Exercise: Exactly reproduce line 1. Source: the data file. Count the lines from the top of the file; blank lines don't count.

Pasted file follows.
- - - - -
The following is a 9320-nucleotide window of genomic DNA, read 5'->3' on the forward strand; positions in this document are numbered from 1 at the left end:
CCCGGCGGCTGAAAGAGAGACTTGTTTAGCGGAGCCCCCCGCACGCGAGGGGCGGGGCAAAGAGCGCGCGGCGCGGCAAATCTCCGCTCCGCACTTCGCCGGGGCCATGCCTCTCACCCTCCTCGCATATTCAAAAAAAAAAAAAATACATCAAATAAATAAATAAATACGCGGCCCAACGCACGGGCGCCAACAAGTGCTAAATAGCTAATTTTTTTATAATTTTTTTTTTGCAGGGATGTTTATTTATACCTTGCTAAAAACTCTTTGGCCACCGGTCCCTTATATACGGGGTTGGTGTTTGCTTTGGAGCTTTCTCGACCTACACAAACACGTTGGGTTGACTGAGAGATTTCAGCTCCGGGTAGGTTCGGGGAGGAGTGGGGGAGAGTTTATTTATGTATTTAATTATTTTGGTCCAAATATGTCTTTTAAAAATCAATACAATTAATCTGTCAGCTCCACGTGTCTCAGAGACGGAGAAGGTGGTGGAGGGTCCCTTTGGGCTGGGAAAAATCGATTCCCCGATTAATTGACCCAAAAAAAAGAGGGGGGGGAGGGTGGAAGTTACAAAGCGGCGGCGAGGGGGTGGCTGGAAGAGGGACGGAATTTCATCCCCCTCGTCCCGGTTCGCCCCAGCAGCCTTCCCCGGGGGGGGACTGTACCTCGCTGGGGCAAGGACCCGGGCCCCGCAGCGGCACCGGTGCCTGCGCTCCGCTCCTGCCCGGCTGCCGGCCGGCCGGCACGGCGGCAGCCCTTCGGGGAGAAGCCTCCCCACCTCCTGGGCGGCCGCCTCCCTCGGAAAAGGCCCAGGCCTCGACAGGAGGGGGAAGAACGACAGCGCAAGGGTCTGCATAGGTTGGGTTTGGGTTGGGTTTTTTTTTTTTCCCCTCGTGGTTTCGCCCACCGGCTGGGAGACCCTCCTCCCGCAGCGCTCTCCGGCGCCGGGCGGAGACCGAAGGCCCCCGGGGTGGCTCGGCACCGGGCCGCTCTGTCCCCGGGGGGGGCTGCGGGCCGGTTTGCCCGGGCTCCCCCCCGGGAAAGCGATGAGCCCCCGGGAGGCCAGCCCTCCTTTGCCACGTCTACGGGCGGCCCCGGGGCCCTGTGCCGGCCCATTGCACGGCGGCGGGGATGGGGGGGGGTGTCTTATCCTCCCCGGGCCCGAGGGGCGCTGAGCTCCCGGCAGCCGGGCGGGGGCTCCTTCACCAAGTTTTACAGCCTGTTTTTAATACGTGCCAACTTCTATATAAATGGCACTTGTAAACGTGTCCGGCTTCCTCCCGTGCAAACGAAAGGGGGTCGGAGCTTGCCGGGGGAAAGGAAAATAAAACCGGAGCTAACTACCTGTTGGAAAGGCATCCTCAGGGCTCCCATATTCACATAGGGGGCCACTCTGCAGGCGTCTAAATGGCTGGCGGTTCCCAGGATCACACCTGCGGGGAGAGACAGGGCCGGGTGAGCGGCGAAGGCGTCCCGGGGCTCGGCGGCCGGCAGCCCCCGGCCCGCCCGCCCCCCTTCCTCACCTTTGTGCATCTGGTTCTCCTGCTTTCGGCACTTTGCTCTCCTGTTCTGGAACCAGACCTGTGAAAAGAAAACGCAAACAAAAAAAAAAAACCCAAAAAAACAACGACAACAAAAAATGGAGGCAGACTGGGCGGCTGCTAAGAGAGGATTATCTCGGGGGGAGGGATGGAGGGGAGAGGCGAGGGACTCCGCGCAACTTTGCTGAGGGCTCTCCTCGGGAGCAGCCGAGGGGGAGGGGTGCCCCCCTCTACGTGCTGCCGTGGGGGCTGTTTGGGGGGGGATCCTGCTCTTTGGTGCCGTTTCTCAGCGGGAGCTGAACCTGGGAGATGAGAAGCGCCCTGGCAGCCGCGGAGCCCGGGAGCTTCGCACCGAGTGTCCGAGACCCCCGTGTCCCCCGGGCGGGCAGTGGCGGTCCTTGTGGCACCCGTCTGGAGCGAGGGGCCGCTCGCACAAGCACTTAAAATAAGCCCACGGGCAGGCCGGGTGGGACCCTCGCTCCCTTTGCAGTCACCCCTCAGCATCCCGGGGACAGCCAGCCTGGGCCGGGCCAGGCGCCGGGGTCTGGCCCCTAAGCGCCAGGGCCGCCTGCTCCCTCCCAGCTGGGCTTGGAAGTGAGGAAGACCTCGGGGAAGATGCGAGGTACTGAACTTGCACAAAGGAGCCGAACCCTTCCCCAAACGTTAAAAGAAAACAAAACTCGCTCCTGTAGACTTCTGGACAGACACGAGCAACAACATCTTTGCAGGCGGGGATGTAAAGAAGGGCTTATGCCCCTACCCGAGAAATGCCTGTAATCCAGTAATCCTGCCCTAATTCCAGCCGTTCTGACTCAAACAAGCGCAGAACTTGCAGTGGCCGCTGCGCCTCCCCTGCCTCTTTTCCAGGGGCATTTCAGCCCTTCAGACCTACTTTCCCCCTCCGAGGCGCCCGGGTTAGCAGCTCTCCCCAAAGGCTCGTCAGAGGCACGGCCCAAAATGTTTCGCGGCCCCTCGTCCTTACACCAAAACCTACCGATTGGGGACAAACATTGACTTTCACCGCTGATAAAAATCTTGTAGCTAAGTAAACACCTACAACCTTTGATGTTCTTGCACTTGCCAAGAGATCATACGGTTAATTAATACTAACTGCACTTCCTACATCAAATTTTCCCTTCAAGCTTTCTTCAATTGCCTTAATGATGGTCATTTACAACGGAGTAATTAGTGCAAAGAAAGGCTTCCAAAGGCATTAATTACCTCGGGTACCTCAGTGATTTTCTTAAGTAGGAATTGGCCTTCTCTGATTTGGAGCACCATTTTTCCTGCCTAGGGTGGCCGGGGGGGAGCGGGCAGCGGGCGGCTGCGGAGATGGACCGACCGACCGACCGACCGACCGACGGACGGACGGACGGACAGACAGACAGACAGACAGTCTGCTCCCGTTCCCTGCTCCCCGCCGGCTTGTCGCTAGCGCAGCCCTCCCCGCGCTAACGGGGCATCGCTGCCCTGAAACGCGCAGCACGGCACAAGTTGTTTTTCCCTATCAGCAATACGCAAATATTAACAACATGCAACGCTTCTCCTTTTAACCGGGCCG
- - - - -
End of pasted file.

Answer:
The following is a 9320-nucleotide window of genomic DNA, read 5'->3' on the forward strand; positions in this document are numbered from 1 at the left end: